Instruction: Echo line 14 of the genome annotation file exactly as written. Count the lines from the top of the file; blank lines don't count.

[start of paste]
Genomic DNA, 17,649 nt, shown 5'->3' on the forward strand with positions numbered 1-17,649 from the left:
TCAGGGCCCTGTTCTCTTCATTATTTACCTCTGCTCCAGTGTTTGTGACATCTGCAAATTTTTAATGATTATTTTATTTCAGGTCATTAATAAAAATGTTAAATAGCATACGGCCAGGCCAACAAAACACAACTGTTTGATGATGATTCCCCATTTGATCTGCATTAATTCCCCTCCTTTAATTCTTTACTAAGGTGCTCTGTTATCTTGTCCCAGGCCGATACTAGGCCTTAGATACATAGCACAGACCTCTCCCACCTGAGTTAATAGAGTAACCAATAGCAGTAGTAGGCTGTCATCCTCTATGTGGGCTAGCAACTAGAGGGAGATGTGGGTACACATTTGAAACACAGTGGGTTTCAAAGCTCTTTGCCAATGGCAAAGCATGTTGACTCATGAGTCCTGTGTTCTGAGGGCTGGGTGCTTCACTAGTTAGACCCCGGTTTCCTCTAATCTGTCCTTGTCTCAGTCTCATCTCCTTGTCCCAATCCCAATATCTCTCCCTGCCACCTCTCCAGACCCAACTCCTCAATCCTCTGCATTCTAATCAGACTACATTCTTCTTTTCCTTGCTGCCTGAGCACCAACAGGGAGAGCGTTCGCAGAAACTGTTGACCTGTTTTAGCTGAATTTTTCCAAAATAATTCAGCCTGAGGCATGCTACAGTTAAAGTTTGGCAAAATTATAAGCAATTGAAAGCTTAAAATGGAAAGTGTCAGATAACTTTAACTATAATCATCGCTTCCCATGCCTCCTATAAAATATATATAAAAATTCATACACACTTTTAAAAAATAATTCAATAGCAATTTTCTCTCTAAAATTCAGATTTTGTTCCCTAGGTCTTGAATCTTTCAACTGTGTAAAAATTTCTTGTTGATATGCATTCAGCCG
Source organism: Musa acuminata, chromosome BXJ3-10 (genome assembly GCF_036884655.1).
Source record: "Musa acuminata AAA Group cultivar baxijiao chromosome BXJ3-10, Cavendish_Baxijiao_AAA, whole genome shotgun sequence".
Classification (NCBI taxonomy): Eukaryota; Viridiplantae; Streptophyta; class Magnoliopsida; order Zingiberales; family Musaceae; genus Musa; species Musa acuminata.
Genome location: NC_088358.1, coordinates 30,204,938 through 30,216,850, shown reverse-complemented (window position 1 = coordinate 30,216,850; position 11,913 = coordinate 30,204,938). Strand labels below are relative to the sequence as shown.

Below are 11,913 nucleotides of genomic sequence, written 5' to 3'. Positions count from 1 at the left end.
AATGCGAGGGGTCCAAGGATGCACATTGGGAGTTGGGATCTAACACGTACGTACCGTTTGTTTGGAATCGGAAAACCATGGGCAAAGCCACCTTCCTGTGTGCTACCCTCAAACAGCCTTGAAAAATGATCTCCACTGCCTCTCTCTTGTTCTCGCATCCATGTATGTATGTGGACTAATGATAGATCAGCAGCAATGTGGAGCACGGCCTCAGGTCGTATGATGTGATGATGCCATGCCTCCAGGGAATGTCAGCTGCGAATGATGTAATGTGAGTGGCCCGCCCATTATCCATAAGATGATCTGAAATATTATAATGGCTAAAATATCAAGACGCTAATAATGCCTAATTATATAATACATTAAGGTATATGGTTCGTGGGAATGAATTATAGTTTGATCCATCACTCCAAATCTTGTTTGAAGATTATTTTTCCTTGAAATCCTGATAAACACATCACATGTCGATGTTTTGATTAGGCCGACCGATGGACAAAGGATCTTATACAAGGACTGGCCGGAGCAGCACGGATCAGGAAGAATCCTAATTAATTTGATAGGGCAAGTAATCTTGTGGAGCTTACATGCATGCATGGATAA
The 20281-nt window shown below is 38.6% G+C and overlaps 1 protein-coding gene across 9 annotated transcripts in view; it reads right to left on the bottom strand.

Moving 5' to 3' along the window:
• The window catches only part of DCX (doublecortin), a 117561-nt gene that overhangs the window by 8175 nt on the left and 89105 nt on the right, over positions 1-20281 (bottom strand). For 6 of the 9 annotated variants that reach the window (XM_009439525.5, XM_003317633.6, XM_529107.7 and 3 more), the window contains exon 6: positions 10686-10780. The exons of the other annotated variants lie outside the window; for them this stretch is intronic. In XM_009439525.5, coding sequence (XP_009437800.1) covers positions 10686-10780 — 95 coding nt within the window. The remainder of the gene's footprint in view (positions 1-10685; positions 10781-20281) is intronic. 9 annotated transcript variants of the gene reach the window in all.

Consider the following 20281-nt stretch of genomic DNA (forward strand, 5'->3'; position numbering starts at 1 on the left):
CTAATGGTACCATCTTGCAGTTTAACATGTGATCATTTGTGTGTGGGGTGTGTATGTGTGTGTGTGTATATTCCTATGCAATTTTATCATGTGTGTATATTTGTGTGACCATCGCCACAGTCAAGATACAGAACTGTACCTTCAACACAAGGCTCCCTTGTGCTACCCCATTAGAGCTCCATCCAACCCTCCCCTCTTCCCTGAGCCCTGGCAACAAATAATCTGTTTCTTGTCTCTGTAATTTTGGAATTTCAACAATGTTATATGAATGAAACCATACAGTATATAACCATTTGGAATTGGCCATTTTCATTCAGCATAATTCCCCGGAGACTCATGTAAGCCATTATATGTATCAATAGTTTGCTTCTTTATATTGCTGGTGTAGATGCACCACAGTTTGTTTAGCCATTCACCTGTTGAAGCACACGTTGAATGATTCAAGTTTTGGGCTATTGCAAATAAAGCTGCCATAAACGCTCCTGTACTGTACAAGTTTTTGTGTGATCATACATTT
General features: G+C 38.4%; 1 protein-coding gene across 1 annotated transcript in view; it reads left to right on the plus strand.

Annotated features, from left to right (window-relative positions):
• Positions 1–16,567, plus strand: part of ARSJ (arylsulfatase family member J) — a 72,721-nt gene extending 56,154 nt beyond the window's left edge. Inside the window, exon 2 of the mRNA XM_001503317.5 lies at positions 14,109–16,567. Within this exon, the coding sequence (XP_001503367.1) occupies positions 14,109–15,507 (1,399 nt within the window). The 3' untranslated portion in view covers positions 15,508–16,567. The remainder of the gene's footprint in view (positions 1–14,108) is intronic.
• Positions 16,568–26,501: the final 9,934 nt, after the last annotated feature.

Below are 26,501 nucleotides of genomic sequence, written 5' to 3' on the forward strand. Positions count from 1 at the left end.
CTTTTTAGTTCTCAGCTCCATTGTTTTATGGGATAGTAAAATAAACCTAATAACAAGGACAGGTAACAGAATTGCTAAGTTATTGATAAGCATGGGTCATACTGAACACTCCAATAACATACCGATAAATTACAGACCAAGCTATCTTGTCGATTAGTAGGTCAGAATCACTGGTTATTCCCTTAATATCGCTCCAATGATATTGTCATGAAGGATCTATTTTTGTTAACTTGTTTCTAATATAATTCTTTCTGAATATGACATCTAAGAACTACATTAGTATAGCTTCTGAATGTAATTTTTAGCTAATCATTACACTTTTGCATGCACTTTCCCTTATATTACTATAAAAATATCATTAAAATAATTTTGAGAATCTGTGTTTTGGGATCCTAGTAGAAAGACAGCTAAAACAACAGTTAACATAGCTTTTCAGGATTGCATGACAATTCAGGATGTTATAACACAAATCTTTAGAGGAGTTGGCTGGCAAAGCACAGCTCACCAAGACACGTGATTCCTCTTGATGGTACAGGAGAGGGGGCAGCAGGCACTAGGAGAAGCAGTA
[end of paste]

General features: G+C 38.4%; 1 protein-coding gene across 1 annotated transcript in view; it reads left to right on the plus strand.